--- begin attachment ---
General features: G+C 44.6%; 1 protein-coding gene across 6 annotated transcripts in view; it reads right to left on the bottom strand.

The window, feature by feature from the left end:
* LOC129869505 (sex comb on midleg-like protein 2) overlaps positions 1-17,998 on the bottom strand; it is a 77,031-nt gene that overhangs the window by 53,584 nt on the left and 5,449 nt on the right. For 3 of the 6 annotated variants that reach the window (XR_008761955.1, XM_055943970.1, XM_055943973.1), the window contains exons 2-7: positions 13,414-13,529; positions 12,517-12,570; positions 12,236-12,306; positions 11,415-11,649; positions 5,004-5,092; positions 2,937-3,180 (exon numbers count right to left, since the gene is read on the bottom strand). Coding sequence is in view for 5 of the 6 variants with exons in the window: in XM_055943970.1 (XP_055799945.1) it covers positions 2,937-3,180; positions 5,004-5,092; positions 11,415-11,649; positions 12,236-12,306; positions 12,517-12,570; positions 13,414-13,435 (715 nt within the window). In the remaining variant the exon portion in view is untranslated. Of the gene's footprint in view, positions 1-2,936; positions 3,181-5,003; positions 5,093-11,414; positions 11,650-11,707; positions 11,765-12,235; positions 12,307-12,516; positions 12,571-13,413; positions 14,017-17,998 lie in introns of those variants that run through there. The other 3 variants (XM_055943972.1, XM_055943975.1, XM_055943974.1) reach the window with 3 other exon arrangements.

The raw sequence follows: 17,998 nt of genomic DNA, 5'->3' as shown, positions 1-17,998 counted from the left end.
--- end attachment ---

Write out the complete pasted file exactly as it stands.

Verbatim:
General features: G+C 44.6%; 1 protein-coding gene across 6 annotated transcripts in view; it reads right to left on the bottom strand.

The window, feature by feature from the left end:
* LOC129869505 (sex comb on midleg-like protein 2) overlaps positions 1-17,998 on the bottom strand; it is a 77,031-nt gene that overhangs the window by 53,584 nt on the left and 5,449 nt on the right. For 3 of the 6 annotated variants that reach the window (XR_008761955.1, XM_055943970.1, XM_055943973.1), the window contains exons 2-7: positions 13,414-13,529; positions 12,517-12,570; positions 12,236-12,306; positions 11,415-11,649; positions 5,004-5,092; positions 2,937-3,180 (exon numbers count right to left, since the gene is read on the bottom strand). Coding sequence is in view for 5 of the 6 variants with exons in the window: in XM_055943970.1 (XP_055799945.1) it covers positions 2,937-3,180; positions 5,004-5,092; positions 11,415-11,649; positions 12,236-12,306; positions 12,517-12,570; positions 13,414-13,435 (715 nt within the window). In the remaining variant the exon portion in view is untranslated. Of the gene's footprint in view, positions 1-2,936; positions 3,181-5,003; positions 5,093-11,414; positions 11,650-11,707; positions 11,765-12,235; positions 12,307-12,516; positions 12,571-13,413; positions 14,017-17,998 lie in introns of those variants that run through there. The other 3 variants (XM_055943972.1, XM_055943975.1, XM_055943974.1) reach the window with 3 other exon arrangements.

The raw sequence follows: 17,998 nt of genomic DNA, 5'->3' as shown, positions 1-17,998 counted from the left end.